Three more indicted in vote fraud investigation

May 7, 2013

Three more persons have been indicted by a Hamilton County grand jury on charges of illegally voting in the November 2012 election, bringing the number charged with vote fraud up to six so far.

Hamilton County Prosecutor Joe Deters announced the indictments Tuesday, saying, if convicted, they face the possibility of up to 18 months in prison.

They were among six cases referred to the prosecutor by the Hamilton County Board of Elections so far in a widespread investigation of vote fraud in last fall’s election.

The three indicted Tuesday are:

-    Margaret Allen, 64, a Florida resident who is charged with attempting to vote here last fall by absentee ballot, although she has allegedly not been a resident of Ohio since 2009.

-    Ernestine Strickland, 84, who is charged with registering to vote and voting by absentee ballot, even though she is allegedly a resident of Tennessee and has never lived in Ohio.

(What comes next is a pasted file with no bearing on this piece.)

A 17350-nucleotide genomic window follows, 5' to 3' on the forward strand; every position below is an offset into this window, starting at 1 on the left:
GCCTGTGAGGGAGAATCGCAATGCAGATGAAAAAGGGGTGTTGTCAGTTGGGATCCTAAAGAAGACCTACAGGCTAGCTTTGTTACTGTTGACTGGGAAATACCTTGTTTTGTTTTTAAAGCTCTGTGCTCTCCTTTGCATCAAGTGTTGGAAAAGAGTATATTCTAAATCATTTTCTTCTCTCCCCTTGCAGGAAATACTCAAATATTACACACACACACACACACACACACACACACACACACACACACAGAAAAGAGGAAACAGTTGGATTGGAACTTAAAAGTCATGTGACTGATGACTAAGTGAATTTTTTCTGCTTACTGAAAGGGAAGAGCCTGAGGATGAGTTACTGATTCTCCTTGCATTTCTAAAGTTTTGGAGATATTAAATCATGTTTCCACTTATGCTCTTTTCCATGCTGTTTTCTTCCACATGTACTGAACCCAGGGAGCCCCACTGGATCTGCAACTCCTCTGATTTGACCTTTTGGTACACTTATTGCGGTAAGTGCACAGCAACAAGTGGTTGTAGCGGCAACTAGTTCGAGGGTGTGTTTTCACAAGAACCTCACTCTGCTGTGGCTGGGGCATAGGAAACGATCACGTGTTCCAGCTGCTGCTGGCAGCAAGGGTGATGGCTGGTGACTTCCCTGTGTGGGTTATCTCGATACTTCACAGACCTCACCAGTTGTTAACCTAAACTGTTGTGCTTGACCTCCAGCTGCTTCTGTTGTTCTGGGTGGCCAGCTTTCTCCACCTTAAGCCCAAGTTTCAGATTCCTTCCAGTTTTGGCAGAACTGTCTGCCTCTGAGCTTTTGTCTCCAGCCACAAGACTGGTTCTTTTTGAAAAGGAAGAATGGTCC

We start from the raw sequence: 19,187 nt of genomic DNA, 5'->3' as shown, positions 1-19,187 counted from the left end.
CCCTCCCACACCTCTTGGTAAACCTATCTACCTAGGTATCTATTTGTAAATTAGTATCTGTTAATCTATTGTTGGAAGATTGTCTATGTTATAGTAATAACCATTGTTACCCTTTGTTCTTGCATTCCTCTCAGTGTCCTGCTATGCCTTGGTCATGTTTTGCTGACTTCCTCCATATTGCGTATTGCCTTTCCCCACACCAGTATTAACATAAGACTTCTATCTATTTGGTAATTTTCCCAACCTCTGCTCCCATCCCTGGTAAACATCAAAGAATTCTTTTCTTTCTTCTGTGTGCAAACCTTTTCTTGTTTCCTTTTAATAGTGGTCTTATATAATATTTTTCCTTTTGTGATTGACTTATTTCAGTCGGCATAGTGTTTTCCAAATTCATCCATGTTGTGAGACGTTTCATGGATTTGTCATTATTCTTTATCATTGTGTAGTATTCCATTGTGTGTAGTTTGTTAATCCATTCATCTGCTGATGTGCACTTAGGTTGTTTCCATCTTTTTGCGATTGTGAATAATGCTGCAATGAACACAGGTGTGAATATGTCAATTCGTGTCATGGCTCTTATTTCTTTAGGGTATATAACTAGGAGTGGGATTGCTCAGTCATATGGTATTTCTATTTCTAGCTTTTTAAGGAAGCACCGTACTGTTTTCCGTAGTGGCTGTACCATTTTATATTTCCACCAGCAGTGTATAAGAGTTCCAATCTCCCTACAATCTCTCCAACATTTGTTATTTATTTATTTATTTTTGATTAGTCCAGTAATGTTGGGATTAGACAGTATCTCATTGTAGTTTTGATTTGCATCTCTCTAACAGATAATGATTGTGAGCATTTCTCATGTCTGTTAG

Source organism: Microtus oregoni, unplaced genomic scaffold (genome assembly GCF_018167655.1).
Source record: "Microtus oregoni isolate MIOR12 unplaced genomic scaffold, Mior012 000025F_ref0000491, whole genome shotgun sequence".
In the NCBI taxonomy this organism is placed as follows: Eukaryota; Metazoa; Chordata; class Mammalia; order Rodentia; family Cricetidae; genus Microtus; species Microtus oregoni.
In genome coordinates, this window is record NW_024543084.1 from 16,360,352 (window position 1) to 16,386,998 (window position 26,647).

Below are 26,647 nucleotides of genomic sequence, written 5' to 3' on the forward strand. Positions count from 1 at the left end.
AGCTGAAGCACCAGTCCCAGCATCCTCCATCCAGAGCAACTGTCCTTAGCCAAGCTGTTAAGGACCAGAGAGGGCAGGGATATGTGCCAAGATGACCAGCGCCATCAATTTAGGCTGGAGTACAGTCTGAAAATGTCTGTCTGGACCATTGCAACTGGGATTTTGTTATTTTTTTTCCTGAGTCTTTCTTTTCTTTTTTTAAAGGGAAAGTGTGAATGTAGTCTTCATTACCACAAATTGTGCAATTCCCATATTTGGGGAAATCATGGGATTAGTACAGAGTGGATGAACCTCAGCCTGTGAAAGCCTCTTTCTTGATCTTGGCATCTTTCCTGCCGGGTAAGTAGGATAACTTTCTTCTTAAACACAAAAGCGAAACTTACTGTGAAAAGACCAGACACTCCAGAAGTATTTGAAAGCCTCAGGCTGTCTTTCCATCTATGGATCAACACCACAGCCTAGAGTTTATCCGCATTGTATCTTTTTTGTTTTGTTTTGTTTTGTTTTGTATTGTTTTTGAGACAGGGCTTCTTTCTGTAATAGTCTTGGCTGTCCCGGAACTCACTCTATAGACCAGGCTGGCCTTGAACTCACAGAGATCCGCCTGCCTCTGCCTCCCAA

-    Andre Wilson, 39, who allegedly voted by absentee ballot by using a fictitious Ohio address.
Earlier three other voters were charged with illegal voting.

Marguerite Kloos, a nun of the Sisters of Charity, entered a guilty plea to a charge of casting an absentee ballot for another nun who had died before the board of elections had mailed out absentee ballots. She was sentenced to a diversion program for at least a year and will do no prison time.

Another, Melowese Richardson, who worked the polling place at the Madisonville Recreation Center on election day last fall, is charged with eight counts of illegal voting, including casting two ballots under her own name. She is due in court Thursday.

Russell Glossop, a 75-year-old man from Symmes Township, is charged with one count of illegal voting for filling out and mailing in an absentee ballot for his wife after she had passed away. He is also seeking a diversion program and is scheduled to appear in court next week.

The board of election will meet May 15 to discuss the possibility of referring more cases to the prosecutor.